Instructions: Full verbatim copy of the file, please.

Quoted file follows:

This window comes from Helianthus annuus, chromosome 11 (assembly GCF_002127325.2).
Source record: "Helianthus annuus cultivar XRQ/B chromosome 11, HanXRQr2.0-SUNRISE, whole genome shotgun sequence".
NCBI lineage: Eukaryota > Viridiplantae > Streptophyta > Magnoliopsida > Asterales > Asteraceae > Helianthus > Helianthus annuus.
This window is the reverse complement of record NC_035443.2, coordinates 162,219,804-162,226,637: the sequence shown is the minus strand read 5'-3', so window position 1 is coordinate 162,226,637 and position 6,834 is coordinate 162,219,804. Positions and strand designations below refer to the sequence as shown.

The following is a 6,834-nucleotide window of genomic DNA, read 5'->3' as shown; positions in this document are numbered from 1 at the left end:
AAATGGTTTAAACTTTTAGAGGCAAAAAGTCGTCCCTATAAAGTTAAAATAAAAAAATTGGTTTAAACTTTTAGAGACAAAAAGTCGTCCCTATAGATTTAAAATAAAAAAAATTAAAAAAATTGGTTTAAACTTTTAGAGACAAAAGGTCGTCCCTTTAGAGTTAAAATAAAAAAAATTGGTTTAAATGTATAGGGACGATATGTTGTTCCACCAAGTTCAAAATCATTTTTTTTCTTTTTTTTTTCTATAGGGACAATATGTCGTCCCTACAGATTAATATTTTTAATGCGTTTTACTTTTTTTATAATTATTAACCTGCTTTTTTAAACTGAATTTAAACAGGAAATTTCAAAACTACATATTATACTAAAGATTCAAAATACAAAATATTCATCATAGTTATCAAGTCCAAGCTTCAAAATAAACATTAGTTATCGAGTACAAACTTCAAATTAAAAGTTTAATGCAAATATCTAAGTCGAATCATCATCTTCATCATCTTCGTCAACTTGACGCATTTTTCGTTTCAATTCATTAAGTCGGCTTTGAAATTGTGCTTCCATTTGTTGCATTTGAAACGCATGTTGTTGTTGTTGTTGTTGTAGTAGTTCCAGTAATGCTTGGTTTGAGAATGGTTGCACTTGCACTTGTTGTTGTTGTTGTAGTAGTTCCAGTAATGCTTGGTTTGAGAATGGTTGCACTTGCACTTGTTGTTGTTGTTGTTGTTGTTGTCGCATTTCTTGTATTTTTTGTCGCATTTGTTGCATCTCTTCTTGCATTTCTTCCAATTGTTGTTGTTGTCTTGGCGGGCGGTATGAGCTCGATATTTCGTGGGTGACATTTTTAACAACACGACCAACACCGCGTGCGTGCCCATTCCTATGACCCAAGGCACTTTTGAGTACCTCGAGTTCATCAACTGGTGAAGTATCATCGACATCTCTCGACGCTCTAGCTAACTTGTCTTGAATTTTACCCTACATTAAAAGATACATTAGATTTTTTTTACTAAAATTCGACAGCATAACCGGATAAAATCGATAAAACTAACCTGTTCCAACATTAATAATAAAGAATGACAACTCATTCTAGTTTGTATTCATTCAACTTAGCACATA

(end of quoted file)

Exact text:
This window comes from Helianthus annuus, chromosome 11 (assembly GCF_002127325.2).
Source record: "Helianthus annuus cultivar XRQ/B chromosome 11, HanXRQr2.0-SUNRISE, whole genome shotgun sequence".
NCBI lineage: Eukaryota > Viridiplantae > Streptophyta > Magnoliopsida > Asterales > Asteraceae > Helianthus > Helianthus annuus.
This window is the reverse complement of record NC_035443.2, coordinates 162,219,804-162,226,637: the sequence shown is the minus strand read 5'-3', so window position 1 is coordinate 162,226,637 and position 6,834 is coordinate 162,219,804. Positions and strand designations below refer to the sequence as shown.

The following is a 6,834-nucleotide window of genomic DNA, read 5'->3' as shown; positions in this document are numbered from 1 at the left end:
AAATGGTTTAAACTTTTAGAGGCAAAAAGTCGTCCCTATAAAGTTAAAATAAAAAAATTGGTTTAAACTTTTAGAGACAAAAAGTCGTCCCTATAGATTTAAAATAAAAAAAATTAAAAAAATTGGTTTAAACTTTTAGAGACAAAAGGTCGTCCCTTTAGAGTTAAAATAAAAAAAATTGGTTTAAATGTATAGGGACGATATGTTGTTCCACCAAGTTCAAAATCATTTTTTTTCTTTTTTTTTTCTATAGGGACAATATGTCGTCCCTACAGATTAATATTTTTAATGCGTTTTACTTTTTTTATAATTATTAACCTGCTTTTTTAAACTGAATTTAAACAGGAAATTTCAAAACTACATATTATACTAAAGATTCAAAATACAAAATATTCATCATAGTTATCAAGTCCAAGCTTCAAAATAAACATTAGTTATCGAGTACAAACTTCAAATTAAAAGTTTAATGCAAATATCTAAGTCGAATCATCATCTTCATCATCTTCGTCAACTTGACGCATTTTTCGTTTCAATTCATTAAGTCGGCTTTGAAATTGTGCTTCCATTTGTTGCATTTGAAACGCATGTTGTTGTTGTTGTTGTTGTAGTAGTTCCAGTAATGCTTGGTTTGAGAATGGTTGCACTTGCACTTGTTGTTGTTGTTGTAGTAGTTCCAGTAATGCTTGGTTTGAGAATGGTTGCACTTGCACTTGTTGTTGTTGTTGTTGTTGTTGTCGCATTTCTTGTATTTTTTGTCGCATTTGTTGCATCTCTTCTTGCATTTCTTCCAATTGTTGTTGTTGTCTTGGCGGGCGGTATGAGCTCGATATTTCGTGGGTGACATTTTTAACAACACGACCAACACCGCGTGCGTGCCCATTCCTATGACCCAAGGCACTTTTGAGTACCTCGAGTTCATCAACTGGTGAAGTATCATCGACATCTCTCGACGCTCTAGCTAACTTGTCTTGAATTTTACCCTACATTAAAAGATACATTAGATTTTTTTTACTAAAATTCGACAGCATAACCGGATAAAATCGATAAAACTAACCTGTTCCAACATTAATAATAAAGAATGACAACTCATTCTAGTTTGTATTCATTCAACTTAGCACATA